Down, down, down. Would the fall never come to an end! "I wonder how many miles I've fallen by this time?" she said aloud. "I must be getting somewhere near the center of the earth. Let me see: that would be four thousand miles down, I think—" (for, you see, Alice had learnt several things of this sort in her lessons in the schoolroom, and though this was not a very good opportunity for showing off her knowledge, as there was no one to listen to her, still it was good practice to say it over) "—yes, that's about the right distance—but then I wonder what Latitude or Longitude I've got to?" (Alice had no idea what Latitude was, or Longitude either, but thought they were nice grand words to say.)

Presently she began again. "I wonder if I shall fall right through the earth! How funny it'll seem to come out among the people that walk with their heads downward! The Antipathies, I think—" (she was rather glad there WAS no one listening, this time, as it didn't sound at all the right word) "— but I shall have to ask them what the name of the country is, you know. Please, Ma'am, is this New Zealand or Australia?" (And she tried to curtsey as she spoke—fancy curtseying as you're falling through the air! Do you think you could manage it?) "And what an ignorant little girl she'll think me for asking! No, it'll never do to ask: perhaps I shall see it written up somewhere."

Down, down, down. The pain in her head had turned into a deep throb, but she continued to ignore it and held in her tears some more. There was nothing else to do, so Alice soon began talking again. "Dinah'll miss me very much tonight, I should think!" (Dinah was the cat.) "I hope they'll remember her saucer of milk at tea-time. Dinah my dear! I wish you were down here with me! There are no mice in the air, I'm afraid, but you might catch a bat, and that's very like a mouse, you know. But do cats eat bats, I wonder?" And here Alice began to get rather sleepy, and went on saying to herself, in a dreamy sort of way, "Do cats eat bats? Do cats eat bats?" and sometimes, "Do bats eat cats?" for, you see, as she couldn't answer either question, it didn't much matter which way she put it. She felt that she was dozing off, and had just begun to dream that she was walking hand in hand with Dinah, and saying to her very earnestly, "Now, Dinah, tell me the truth: did you ever eat a bat?" when suddenly, thump! thump! down she came upon a heap of cold sodden earth that smelled of dead things. Nasty, pale worms writhed throughout the small hill and she hastily threw herself from the dirt, wincing in disgust. Worms and beetles crawled through the sodden earth, clicking and grubbing along at her feet. Was this what a grave was like inside? she wondered. She'd often wondered how the darkness got along without the light of the sun, how things lived; now she had a better idea how the things that lived without light got along.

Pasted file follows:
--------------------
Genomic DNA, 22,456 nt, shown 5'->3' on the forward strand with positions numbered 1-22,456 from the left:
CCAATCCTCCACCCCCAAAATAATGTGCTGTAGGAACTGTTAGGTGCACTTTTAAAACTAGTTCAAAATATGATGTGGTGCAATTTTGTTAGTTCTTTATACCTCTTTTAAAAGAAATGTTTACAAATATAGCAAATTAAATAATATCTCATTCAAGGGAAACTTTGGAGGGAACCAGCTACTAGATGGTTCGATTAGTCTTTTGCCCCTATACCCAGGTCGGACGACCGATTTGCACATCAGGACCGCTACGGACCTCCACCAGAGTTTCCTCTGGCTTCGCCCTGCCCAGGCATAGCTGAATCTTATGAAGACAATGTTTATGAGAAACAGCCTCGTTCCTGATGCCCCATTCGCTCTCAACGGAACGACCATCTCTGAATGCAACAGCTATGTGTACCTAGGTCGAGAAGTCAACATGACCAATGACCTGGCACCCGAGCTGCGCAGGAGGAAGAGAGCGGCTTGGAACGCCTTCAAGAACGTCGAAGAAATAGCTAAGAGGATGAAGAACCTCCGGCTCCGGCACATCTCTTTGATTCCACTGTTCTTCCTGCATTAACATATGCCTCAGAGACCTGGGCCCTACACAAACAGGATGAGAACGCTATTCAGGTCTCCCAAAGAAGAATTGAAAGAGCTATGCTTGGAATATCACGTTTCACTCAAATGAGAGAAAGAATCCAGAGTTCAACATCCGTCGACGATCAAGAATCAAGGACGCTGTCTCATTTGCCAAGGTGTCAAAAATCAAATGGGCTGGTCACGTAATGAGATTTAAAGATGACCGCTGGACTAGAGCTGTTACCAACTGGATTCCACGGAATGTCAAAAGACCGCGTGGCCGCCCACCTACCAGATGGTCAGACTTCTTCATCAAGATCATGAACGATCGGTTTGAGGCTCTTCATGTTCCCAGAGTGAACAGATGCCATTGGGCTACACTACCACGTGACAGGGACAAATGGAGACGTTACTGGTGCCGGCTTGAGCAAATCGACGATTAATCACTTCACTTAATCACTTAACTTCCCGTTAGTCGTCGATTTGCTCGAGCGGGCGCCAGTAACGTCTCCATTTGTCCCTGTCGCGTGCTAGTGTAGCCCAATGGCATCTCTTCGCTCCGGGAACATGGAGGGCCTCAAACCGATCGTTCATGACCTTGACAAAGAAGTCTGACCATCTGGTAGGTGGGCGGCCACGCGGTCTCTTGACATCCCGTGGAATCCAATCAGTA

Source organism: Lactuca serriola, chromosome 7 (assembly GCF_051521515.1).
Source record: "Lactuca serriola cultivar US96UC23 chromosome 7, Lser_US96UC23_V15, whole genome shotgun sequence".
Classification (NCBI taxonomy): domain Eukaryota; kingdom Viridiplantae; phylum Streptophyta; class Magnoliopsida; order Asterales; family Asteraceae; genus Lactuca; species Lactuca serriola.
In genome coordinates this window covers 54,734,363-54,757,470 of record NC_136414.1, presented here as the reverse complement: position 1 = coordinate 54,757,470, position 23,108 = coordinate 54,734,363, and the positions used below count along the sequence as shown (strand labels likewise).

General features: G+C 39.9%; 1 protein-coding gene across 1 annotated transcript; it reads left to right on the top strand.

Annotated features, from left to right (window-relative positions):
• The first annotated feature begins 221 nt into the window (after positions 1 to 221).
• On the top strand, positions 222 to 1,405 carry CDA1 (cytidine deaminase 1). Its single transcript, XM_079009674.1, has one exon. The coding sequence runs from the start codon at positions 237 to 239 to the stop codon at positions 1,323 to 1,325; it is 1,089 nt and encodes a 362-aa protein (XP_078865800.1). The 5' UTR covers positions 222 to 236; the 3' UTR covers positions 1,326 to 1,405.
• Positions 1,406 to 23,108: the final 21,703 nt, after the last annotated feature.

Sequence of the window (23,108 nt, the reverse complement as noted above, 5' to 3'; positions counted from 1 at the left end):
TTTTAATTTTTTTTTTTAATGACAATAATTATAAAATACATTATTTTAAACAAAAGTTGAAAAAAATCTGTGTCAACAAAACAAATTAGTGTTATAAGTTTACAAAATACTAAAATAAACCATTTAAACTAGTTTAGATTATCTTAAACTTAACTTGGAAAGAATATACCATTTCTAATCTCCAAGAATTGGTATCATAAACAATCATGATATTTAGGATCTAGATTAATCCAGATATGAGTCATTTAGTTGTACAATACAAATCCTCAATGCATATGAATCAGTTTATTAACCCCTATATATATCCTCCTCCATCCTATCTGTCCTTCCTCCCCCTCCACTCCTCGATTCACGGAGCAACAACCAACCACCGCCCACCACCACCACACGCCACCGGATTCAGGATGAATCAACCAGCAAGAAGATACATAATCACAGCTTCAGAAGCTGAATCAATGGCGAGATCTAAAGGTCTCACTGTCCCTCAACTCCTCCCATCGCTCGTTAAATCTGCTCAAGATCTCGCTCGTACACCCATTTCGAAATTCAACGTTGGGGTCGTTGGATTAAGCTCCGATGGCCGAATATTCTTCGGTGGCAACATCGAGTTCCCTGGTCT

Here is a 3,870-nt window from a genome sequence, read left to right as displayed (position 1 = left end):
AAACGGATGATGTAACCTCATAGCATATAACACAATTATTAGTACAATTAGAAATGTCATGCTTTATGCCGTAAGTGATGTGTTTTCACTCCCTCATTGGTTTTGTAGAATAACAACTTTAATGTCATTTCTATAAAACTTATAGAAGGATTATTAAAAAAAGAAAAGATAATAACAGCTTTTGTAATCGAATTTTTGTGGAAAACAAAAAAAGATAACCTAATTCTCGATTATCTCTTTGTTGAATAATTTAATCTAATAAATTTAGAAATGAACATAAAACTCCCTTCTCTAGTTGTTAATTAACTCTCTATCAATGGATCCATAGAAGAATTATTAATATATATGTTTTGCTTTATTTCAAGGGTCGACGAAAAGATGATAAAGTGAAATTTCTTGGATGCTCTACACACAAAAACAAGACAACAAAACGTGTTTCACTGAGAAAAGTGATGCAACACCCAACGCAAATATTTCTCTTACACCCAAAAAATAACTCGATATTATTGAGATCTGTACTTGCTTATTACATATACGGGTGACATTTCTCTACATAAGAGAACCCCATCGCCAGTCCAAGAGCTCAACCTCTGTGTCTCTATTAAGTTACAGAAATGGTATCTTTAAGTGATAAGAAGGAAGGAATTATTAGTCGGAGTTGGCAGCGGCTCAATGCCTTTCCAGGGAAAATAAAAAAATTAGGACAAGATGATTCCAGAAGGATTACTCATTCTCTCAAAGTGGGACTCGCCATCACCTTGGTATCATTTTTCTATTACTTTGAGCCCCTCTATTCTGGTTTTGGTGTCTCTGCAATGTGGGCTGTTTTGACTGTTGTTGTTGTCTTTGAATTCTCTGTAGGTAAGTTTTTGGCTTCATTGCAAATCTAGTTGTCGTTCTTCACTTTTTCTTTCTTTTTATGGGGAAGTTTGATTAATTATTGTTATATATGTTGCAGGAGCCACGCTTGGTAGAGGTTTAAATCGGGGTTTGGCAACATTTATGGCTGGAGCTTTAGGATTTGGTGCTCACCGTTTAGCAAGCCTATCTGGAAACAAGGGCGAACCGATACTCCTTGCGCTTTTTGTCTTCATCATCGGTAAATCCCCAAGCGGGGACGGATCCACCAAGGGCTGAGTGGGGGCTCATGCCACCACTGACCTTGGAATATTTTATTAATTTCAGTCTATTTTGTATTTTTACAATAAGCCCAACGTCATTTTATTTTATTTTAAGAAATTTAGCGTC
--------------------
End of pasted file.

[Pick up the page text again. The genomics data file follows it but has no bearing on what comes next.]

Alice's head still ached but she decided to ignore it and she looked up, but it was all dark overhead; before her was another long passage, and the Black Rat was still in sight, hurrying down it. There was not a moment to be lost: away went Alice like the wind, and was just in time to hear it say, as it turned a corner, "Oh my ears and whiskers, how late it's getting!" She was close behind it when she turned the corner, but the Rat was no longer to be seen: she found herself in a long, low hall, which was lit up by a row of dim, flickering lamps that seemed to cast off a cold light hanging from the roof.

There were doors all round the hall, but they were all locked; and when Alice had been all the way down one side and up the other, trying every door, she walked sadly down the middle, wondering how she was ever to get out again.

Suddenly she came upon a little three-legged table, all made of solid glass; there was nothing on it except a tiny golden key, and Alice's first thought was that it might belong to one of the doors of the hall; but, alas! either the locks were too large, or the key was too small, but at any rate it would not open any of them. However, on the second time round, she came upon a low black curtain she had not noticed before, and behind it was a little door about fifteen inches high: she tried the little golden key in the lock, and to her great delight it fitted!

Alice opened the door and found that it led into a small passage, not much larger than a rat-hole: she knelt down and looked along the passage into the grandest graveyard you ever saw. How she longed to get out of that dark hall, and wander about among the tall upright headstones and weathered and ancient tombs, to lay amongst the weedy distance and the wood beyond. She was sure adventure could be had in a wood so dark and foreboding, but she could not even get her bloody, throbbing head though the doorway; "and even if my head would go through," thought poor Alice, "it would be of very little use without my shoulders. Oh, how I wish I could shut up like a telescope! I think I could, if I only knew how to begin." For, you see, so many out-of-the-way things had happened lately, that Alice had begun to think that very few things indeed were really impossible.

There seemed to be no use in waiting by the little door, so she went back to the table, half hoping she might find another key on it, or at any rate a book of rules for shutting people up like telescopes: this time she found a little bottle on it, ("which certainly was not here before," said Alice,) and round the neck of the bottle was a paper label, with the words "Drink me" beautifully printed on it in large letters.

It was all very well to say "Drink me," but the wise little Alice was not going to do that in a hurry. "No, I'll look first," she said, "and see whether it's marked 'poison' or not"; for she had read several nice little histories about children who had got burnt, and eaten up by wild beasts and other unpleasant things, all because they would not remember the simple rules their friends had taught them: such as, that a red-hot poker will burn you if you hold it too long; and that if you cut your finger very deeply with a knife, it usually bleeds; and she had never forgotten that, if you drink much from a bottle marked "poison," it is almost certain to disagree with you, sooner or later.

However, this bottle was not marked "poison," so Alice ventured to taste it, and finding it very nice (it had, in fact, a sort of mixed flavor of cherry-tart, custard, pineapple, roast turkey, toffee, and hot buttered toast), she very soon finished it off. "What a curious feeling!" said Alice. "I must be shutting up like a telescope."